By New Year’s 2014 – Finding the Atlantic Snow Crab processing plant in Nova Scotia definitely qualifies!  Buying crab right from the factory, bringing it home, making a salad, popping open a beer, and sitting outdoors dipping crab meat into a half dozen different cocktail sauces…  Ahh, Life Is Good!  And, this meal did double duty!  Putting all the shells in a pot and cooking them down made a great stock for a fish chowder!  (Or chowdah, as a certain sister-in-law might say)

3-    I want a “National Geographic Moment”.  I’ve experienced a few in my life, and Chari has had some.  One of mine was being so close to Northern Right Whales in the Bay of Fundy that when they spouted, I got wet.  Another was being on the fifty-yard line watching while two bull elk locked horns in Rocky Mountain National Park in Colorado.  Chari and I watched enthralled as the bats flew in their hundreds of thousands from Carlsbad Caverns in New Mexico and wound their way to the horizon in the twilight sky.  I’d like another “National Geographic Moment”.

By New Year’s 2014 – Let’s see…  would being up-close and personal with humpback whales in the Bay of Fundy qualify?  Umm…  YES!

4-    I want to experience a moment of pure wonder and serenity.  Once, I sat under a pine tree at the Grand Canyon, in the midst of winter, when the only other person in sight was my brother, who also sat under a pine tree about a quarter of a mile away, and watched while the canyon slowly changed colors as the evening sun sank into the western sky.  Another was sitting on the beach near the Cape Hatteras Lighthouse watching as the morning sun rose to my left, a thunderstorm raged to my right about a mile or so offshore, and a pod of porpoises played in front of me.  And watching a fantastic display of the Northern Lights while driving alone through the night across North Dakota was another.  I’d like to experience this feeling again.

By New Year’s 2014 – Driving along a coastal road in Nova Scotia, we turned off on a side road leading to a town called White Point.  It turned out to be a small fishing village, maybe a dozen homes and eight or ten fishing boats in the harbor.  At the far side of “town” was a path leading out onto a peninsula, about half open meadow, and half wooded.  The ocean waves swept the shores on both sides while seabirds soared overhead.  We walked passed a grave, marked “The Unknown Sailor”, and I told Chari that we found the place where she could scatter my ashes (hopefully not for another fifty years or so!)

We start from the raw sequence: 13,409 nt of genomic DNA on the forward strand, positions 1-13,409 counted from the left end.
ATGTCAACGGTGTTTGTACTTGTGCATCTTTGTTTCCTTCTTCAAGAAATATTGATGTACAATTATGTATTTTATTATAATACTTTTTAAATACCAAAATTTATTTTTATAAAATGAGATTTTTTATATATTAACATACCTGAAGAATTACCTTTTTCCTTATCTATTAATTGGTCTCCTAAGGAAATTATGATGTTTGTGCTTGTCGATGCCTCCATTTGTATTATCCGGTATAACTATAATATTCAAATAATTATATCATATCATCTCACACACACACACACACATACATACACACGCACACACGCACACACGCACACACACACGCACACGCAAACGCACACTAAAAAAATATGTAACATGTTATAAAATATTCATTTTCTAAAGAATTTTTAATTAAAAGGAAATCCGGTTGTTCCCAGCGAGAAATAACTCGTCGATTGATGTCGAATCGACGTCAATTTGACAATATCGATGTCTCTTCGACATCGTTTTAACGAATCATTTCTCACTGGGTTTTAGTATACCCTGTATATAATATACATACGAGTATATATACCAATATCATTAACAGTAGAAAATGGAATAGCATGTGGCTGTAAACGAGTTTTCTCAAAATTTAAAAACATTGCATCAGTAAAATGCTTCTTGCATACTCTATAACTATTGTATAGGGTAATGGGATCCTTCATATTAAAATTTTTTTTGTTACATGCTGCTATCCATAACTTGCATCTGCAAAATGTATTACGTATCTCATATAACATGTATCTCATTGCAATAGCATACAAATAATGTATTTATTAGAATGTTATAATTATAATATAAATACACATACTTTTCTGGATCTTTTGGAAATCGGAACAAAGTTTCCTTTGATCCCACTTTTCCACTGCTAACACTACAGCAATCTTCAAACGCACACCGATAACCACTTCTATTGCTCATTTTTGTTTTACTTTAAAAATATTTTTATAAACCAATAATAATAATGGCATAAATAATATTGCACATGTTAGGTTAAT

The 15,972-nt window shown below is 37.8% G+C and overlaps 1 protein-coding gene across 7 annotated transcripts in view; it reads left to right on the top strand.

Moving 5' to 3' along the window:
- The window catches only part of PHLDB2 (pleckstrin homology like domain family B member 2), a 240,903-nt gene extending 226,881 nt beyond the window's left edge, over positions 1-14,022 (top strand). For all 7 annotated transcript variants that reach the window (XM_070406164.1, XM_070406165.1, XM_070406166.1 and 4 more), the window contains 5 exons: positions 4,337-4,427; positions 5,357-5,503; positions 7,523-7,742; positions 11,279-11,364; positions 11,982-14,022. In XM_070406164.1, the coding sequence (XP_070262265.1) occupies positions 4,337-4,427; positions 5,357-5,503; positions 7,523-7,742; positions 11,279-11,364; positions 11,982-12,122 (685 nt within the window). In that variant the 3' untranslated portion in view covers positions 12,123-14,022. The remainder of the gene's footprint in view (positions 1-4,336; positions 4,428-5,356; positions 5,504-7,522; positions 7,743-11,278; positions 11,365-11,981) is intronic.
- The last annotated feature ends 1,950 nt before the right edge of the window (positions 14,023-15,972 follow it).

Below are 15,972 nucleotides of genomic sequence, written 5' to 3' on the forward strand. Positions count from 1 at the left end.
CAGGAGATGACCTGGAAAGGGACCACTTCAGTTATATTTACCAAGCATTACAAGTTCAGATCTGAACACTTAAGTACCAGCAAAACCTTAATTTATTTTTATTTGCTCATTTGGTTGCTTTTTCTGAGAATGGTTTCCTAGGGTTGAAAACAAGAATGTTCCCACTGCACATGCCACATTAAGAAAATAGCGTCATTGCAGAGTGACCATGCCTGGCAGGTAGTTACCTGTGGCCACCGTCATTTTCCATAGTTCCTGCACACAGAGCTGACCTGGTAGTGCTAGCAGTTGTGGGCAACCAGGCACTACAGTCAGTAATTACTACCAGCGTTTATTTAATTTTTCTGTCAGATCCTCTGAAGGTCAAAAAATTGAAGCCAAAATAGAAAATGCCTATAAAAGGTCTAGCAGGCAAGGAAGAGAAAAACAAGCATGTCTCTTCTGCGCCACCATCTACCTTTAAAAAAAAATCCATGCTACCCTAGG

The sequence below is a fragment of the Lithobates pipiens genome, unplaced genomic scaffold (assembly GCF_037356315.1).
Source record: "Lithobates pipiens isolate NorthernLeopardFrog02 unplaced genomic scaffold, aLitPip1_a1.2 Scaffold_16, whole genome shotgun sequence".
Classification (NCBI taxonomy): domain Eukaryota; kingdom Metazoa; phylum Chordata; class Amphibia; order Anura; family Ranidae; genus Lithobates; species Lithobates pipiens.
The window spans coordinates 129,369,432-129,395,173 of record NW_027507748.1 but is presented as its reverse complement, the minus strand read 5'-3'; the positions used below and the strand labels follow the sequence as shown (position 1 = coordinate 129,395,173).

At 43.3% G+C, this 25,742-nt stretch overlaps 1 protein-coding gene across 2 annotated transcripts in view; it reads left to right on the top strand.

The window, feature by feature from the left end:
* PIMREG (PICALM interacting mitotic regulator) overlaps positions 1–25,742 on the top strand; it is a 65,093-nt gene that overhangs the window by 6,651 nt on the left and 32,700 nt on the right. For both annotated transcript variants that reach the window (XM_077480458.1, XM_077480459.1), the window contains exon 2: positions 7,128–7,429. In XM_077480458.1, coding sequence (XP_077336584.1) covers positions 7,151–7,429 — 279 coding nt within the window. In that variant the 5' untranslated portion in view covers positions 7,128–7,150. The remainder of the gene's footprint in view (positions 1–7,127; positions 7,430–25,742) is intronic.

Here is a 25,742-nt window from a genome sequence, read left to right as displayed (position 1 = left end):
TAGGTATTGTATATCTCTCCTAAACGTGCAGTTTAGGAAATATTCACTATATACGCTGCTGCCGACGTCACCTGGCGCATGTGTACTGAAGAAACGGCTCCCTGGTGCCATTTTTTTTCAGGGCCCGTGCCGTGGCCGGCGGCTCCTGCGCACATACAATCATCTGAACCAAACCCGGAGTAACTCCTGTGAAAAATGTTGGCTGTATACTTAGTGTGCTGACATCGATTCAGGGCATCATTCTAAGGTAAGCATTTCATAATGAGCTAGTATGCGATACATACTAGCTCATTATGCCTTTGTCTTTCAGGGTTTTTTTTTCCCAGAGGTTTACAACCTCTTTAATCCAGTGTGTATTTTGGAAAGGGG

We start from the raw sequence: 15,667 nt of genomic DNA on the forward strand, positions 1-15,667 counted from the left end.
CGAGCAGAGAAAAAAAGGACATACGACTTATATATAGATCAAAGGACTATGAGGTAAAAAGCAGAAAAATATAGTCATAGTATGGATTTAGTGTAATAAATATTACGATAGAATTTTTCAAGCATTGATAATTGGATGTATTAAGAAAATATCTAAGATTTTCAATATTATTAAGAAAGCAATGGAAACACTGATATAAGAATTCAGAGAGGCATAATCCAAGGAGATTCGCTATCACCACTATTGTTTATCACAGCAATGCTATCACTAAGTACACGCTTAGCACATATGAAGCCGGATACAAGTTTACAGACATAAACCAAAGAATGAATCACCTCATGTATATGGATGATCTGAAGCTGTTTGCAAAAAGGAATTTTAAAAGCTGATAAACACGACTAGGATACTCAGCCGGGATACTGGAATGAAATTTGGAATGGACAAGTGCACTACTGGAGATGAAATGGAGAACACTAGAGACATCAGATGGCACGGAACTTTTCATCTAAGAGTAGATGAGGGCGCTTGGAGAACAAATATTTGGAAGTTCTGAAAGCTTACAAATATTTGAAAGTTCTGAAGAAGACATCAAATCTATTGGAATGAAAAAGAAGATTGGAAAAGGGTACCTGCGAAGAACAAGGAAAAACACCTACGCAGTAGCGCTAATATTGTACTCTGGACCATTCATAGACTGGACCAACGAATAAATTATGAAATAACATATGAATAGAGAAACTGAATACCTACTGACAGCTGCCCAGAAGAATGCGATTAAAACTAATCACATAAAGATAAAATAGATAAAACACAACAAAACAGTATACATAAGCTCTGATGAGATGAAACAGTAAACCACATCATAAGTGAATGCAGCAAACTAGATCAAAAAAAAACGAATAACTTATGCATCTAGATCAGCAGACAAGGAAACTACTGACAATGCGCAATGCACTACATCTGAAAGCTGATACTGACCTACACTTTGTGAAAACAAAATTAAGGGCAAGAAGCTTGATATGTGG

Also in Nova Scotia, near the town of Lunenburg, we kayaked in an area known as Blue Rocks.  Paddling through the calm waters, among rocks and islands covered with a golden colored seaweed was absolutely beautiful…  rivaling the Antelope Canyon paddle on Lake Powell as the prettiest paddle I’ve ever done.

5-    I’d like my life of wandering with Chari to go on forever.

By New Year’s 2014 – Still working on this one, and now we’ve got another year under our belts! 

Overall, I’d say that four out of five is pretty darn good, and as for having a great adventure?  Well, Life is an adventure, and we’re having one every day, so I guess that makes five out of five! 

What are my goals for 2014?  I can’t think of any from last year that I would change.  Let’s just list the same goals again!

Here’s Opal’s Top 5 For 2013

1-   I want to actually catch a squirrel.

By New Year’s 2014 – Still working on this one.  But, I’ve come close a couple of times.  For 2014, I’m going to add “catching a pelican”.  Either one will do!

2-  I want to run and roll in the sand on 10,000 more beaches.

By New Year’s 2014 – Only 8372 to go!

3-  I want Mom and Dad to take me everywhere and not leave me in the stinkin’ trailer.

By New Year’s 2014 – We’re not making any headway on this one.  What does it take to educate those people?  Guess I’ll still need to keep rolling my big brown eyes at them when they look like they’re going to leave me alone.